Games on the web are nothing new. About as long as the internet has existed, it seems like there have been games in the browser. In years past we’ve relied on browser plug-ins like Java, Shockwave, Flash, Silverlight, or Unity to play these games, but a new era is beginning as we speak. As browsers get faster and more powerful, they are able to handle the more complex capabilities required by games under their own power without the help of any plug-ins whatsoever. This is also great for mobile platforms which may not support plug-ins in any form. We call these games “HTML5 games” or “open web” games and they are coming to a browser near you whether you know it or not.
This past week I was able to attend the New Game conference on developing HTML5 games to see what’s available now and what will be coming soon to browsers everywhere. There were speakers from some of the biggest game developers and publishers like EA (Lord of Ultima) and Zynga (Empires and Allies), talking about their efforts in this new browser gaming space and what’s just over the horizon.
What’s it gonna take?
In order for HTML5 games to really come into their own they can’t just take the place of plug-ins like Flash. Users don’t care what technology the games they play are built on so long as they work. This new generation of games will need to have features that no other browser games have had up to this point. I got to see a few glimpses of these features from groups like Mozilla (makers of Firefox) and Google (makers of Chrome).
First is Chrome’s Web Audio API that will allow amazing audio processing for games. Sound is one of the most important factors in making a game immersive, and this API will advance sound on the web by leaps and bounds. It allows for filters, effects and even 3D audio that will bring players deeper into their play experiences. Next up is Mozilla’s JoystickAPI which is exactly what it sounds like. This API will let you play your favorite web games of the future with an actual gamepad. The keyboard and mouse work well for many types of PC games, but as consoles have proven for decades, sometimes you just want to hold a controller in your hand. With the JoystickAPI (still a work in progress) you’ll be able to use your PS3, 360, or other compatible console controller to play games in your browser. This will be quite a step beyond Farmville or Glitch which mainly use mouse clicks and a few basic keys to control currently. Also coming is a way to natively create 3D generated graphics (think PS2 level) in the browser through many different avenues such as WebGL, Canvas, and even vector SVG. Lastly, the MouseLock API will allow the type of gameplay required for FPS’s and the like so that you don’t start clicking on other windows and tabs while in the heat of battle.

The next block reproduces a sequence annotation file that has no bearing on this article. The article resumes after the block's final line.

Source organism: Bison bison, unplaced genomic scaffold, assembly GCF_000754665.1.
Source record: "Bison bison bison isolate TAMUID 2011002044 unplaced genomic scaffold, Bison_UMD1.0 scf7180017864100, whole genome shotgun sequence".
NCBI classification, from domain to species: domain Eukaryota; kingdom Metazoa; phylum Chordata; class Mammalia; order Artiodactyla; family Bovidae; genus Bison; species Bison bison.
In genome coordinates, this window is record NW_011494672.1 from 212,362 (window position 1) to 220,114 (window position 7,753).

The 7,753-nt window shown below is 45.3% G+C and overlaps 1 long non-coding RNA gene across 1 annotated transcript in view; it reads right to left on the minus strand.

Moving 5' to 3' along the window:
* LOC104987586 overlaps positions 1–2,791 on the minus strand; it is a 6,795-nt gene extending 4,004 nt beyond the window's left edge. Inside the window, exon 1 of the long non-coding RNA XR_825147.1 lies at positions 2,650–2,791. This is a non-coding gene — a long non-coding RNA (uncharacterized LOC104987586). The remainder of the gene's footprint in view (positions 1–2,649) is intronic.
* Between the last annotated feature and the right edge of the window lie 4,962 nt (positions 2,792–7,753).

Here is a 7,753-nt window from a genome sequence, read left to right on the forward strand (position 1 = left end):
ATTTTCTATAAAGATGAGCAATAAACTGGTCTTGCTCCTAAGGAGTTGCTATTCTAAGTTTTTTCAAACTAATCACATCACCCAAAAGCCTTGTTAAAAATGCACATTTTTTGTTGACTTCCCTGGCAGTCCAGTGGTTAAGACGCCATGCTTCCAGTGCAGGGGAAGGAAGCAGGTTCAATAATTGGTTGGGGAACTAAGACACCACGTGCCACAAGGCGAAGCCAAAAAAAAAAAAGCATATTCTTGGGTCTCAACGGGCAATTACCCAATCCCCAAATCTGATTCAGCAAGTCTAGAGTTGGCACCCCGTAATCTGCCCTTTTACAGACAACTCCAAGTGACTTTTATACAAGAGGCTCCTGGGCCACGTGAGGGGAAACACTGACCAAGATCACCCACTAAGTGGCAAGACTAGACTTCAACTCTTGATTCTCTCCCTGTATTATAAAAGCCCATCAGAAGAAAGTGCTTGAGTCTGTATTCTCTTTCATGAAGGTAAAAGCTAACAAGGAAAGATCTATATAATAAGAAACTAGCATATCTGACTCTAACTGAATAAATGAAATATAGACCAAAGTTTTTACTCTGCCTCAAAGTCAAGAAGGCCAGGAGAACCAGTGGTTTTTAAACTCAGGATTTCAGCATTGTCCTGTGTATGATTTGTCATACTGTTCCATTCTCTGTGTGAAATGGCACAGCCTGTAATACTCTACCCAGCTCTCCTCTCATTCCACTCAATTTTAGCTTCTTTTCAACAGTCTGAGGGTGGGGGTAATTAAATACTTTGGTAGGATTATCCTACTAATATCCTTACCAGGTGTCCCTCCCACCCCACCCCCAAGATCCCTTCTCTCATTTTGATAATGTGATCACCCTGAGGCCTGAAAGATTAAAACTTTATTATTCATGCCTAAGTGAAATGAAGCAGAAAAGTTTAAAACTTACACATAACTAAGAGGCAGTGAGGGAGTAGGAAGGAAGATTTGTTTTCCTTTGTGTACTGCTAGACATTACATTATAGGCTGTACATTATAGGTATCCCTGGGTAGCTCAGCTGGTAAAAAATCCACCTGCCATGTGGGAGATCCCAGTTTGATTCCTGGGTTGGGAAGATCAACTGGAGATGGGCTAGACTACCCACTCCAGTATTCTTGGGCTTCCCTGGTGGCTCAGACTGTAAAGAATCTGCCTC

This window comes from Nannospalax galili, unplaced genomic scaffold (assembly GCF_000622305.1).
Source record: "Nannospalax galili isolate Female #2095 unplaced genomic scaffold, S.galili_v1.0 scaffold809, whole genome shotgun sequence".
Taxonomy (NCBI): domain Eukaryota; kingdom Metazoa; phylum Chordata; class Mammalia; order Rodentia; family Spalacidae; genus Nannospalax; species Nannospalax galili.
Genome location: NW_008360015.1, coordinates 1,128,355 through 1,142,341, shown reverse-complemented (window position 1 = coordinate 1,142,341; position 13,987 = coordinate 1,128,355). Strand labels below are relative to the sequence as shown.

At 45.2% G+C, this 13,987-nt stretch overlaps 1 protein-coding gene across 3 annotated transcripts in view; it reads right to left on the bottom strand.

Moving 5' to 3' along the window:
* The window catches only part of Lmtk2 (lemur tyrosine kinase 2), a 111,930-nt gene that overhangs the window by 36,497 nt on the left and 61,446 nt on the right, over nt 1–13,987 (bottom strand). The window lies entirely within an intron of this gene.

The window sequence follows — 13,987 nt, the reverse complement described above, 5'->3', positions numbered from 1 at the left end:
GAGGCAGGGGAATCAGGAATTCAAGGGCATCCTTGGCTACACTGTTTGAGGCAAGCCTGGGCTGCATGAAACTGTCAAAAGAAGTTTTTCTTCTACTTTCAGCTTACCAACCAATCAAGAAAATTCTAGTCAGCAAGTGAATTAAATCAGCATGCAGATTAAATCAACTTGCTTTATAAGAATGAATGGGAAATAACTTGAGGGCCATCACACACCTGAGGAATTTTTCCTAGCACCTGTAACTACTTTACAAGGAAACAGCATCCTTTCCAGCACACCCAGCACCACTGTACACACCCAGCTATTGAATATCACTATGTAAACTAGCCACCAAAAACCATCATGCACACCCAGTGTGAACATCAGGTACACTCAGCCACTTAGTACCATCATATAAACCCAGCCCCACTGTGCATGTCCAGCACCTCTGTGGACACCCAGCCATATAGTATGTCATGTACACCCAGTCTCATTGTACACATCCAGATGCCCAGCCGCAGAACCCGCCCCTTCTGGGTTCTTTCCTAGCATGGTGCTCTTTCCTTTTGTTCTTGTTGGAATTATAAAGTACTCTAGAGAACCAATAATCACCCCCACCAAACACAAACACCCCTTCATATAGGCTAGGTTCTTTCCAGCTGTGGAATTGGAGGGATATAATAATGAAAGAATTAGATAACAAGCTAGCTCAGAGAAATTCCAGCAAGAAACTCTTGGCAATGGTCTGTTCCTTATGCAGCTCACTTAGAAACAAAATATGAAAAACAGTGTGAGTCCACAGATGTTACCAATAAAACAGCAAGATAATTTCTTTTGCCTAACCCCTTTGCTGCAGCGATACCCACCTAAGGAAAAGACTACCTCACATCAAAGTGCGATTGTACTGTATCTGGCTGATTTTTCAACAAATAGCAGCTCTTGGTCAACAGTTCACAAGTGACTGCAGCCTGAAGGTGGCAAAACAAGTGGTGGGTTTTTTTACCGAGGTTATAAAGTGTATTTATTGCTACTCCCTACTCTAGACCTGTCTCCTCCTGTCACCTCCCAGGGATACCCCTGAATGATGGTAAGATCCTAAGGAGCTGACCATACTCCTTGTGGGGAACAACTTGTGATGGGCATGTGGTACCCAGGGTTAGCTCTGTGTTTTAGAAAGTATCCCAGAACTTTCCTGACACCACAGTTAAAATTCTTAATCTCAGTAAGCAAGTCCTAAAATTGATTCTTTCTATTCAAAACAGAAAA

So the biggest question is: when will all of this happen? The answer is right now! … almost. There are plenty of HTML5 games to play right now but the technology behind them is still changing rapidly. Open Web audio capabilities are still not broadly available in browsers and many games still rely on Flash to handle advanced sound effects. The best current method of doing 3D on the web is also very much up in the air. However, many of these features are available in the newest version of all major browsers right now. It’s time to start dreaming up and building the browser games of the future while enjoying the experimental builds of games available today. Game developers and browser manufacturers are working together as fast as ever to make these games a reality. Hopefully 2012 will be the year of the HTML5 game.
Below are some of my favorite places to find open web games, and browser games in general. Check them out and please post any gems you find in the comments below. As an interactive developer and gaming journalist, now is a very exciting time, and I can’t wait to see what comes next in the world of browser games!
Speaking Code – Informational series about game development and the tools behind our favorite games.